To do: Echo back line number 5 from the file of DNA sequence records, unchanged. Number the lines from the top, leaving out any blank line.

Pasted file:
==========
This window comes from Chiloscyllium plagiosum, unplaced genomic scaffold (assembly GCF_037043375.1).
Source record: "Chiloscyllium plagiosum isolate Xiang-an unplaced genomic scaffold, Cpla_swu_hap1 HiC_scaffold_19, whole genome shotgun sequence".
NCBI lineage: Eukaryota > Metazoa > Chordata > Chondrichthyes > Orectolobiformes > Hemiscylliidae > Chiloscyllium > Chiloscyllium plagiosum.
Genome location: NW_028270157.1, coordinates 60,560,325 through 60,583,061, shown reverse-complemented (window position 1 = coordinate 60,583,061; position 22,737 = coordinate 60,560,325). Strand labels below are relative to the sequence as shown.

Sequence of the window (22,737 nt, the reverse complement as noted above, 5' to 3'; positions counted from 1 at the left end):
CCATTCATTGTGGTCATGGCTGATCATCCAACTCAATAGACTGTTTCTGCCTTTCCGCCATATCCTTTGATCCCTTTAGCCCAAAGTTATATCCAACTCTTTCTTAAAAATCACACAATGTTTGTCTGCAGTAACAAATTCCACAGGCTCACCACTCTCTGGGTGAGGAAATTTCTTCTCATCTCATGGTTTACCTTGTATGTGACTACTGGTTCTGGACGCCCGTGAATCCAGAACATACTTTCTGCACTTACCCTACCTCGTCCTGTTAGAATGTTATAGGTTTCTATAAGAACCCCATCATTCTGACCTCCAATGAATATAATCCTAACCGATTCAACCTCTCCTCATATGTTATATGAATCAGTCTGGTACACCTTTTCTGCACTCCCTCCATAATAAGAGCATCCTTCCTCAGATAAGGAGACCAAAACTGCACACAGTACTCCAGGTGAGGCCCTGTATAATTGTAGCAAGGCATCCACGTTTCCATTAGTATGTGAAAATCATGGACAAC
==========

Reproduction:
Sequence of the window (22,737 nt, the reverse complement as noted above, 5' to 3'; positions counted from 1 at the left end):